to extreme rights and extreme powers; and at these periods of social storm it is as absurd to deny either sight or power, as it is to ignore the force of the wind in a hurricane at sea, or to preach when a brigand stands over you pistol in hand. But when the fit of exasperation has passed, other influences besides hard right re- sume their sway ; men begin agilitit to acknowledge the claims of fairness, perhaps even sooner their sight is cleared to the dictates of policy. For in nine eases of ten, or perhaps a much larger proportion, the resort to extreme rights tends to defeat it- self. And this is as true on the wealthy as it is on the poorer side. We are told that the contest must always end in favour of the longer purse ; but the purse is not the only shape which economical forces take and this is a matter to be considered by the masters prudentially, and by the men hope- fully. The building firm in which the present dispute be- gan, have probably felt impregnable in their own accumulated strength, and in the support of the trade at large ; they may with the power of holding out longest have the first show of victory. We remember a firm of eminence, which a few years ago mono- polized a large and important branch of the London trade. It had a dispute with its workmen who struck, were defeated, and returned to work. But reluctant and disaffected workmen are very uneconomical tools. In some trades, as for instance some of the Sheffield shops, the most apparently unstudied accident of a workman will, m the breaking of machinery, inflict upon a dis- liked employer, on the instant, a fine of five hundred pounds;

workmen in whose hands that power lies being profitably treated by the employer with marked consideration and courtesy. But the spirit of that policy holds good in all trades : even amongst the ruder materials of the building trade, bricks may be broken, stones may fly, wood may split, and mortar may not set. But we need not speak only on speculation ; for probably by agencies of this kind the very firm of which we have spoken as triumphing over its men, failed in the midst of an ap- parently flourishing business, and one of the partners has since been seen straggling about, a pauper, or little better. On the other hand, there are great employers besides Mr. Salt, who have discovered that a kind master has good workmen. In short, it is a simple fact, that the compact to give out certain materials and moneys on the one side, and to execute certain work on the other, is not sufficient as the enduring " nexus " or tie be- tween the director of a work and the individual workmen. The politic employer must call forth other motives, including the best of all—that hearty goodwill which carries life of head as well as life of hand along with it.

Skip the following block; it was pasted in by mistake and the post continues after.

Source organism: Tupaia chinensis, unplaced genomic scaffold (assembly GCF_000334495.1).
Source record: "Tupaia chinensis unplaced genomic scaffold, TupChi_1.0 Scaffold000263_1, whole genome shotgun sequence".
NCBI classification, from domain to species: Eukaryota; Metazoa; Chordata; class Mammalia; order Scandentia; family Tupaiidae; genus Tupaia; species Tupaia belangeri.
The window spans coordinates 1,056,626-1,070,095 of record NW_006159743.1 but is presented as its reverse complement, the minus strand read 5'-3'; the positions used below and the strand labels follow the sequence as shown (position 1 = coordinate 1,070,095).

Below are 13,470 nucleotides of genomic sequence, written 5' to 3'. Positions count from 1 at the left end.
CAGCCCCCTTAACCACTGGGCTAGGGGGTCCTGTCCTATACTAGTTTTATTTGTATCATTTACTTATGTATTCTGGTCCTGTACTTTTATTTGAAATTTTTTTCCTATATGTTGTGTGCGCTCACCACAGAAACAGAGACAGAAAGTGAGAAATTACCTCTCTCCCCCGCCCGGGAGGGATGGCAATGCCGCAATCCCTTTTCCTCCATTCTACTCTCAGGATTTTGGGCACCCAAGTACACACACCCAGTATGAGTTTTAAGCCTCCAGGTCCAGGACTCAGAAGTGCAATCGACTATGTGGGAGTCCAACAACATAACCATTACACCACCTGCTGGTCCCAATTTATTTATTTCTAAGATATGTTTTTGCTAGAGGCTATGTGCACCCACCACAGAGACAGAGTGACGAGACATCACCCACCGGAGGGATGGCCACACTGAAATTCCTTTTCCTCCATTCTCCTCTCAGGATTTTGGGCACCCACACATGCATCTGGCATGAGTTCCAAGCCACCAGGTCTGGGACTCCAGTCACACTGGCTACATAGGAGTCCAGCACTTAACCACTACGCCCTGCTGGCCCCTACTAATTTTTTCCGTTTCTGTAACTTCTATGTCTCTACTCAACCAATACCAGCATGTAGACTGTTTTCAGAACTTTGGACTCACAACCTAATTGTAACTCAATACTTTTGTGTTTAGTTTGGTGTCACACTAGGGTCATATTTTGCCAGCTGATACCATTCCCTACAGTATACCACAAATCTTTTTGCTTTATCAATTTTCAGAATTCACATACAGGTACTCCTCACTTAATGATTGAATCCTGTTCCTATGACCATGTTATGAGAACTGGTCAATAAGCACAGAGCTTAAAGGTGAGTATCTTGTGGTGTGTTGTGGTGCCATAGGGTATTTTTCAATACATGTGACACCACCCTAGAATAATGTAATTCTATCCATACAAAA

What we have said abates nothing from the truth of the cau- tion which has been repeated in so many quarters,—our own journal ineluded,—that strikes not unfrequentiv entail permanent injury on the men as well as the masters. We have recently mentioned instances, in which the claims of men, not sustained by economical reason, have resulted in forcing away from a dis- trict, and perhaps even from the country, branches of the boot trade, riband trade, or lace trade. But there is a further moral to be drawn from that very process, still with its warning to the employer, and its hope for the employed. In no country has the general range of labour been more valuable than in the United States ; the result being to call in the aid of machinery, even in domestic employments, such as cooking, knife-cleaning, needle work, apple-paring, carpet brushing, &c. In many instances, strikes have had the same tendencies in trades, replacing the workmen by machinery. But this change, which immediately in- creases the resources of the employer, not only spurs the workman to become more intelligent, but by placing in his hand a more com- plex apparatus with greater powers of production, actually lodges with him a proportionate pledge for the good behaviour of the em- ployer. In filet, all improvements in trade have a tendency at once to increase the pledges on both sides, and to call forth a higher range of intelligence, with a corresponding development of independence. Now masters who have an eye to "the long run "— who by their position must claim to be the more enlightened and more powerful, will see at once that it is their interest to take their lead in the appeal to higher motives than fear, invidious- ness, and the base hope of profiting by the displacement of others.

We will not say a word about the duty of having some regard to Christian principles ; for if we alluded to that remote jurisdic- tion, those who are "men of the world," probably, would only sneer at us, and perhaps be piqued to show that they were su- perior to such appeals. But we will say, that the soundest policy tells us how ex- pedient it is to take advantage of the earliest opportunity for totally closing a dispute which has been marked by mistakes on both sides, and has become so entangled with cross questions and crooked appeals, that scarcely anybody can remember the merits of the original discussion. Instead, therefore, of keeping up any rag of the banners hoisted in the late conflict, it would be far better to tear "the declaration," obliterate every record of angry misunderstanding, and consecrate Saint Monday, the festival of hopeful recommencements, by turning over an entirely new leaf.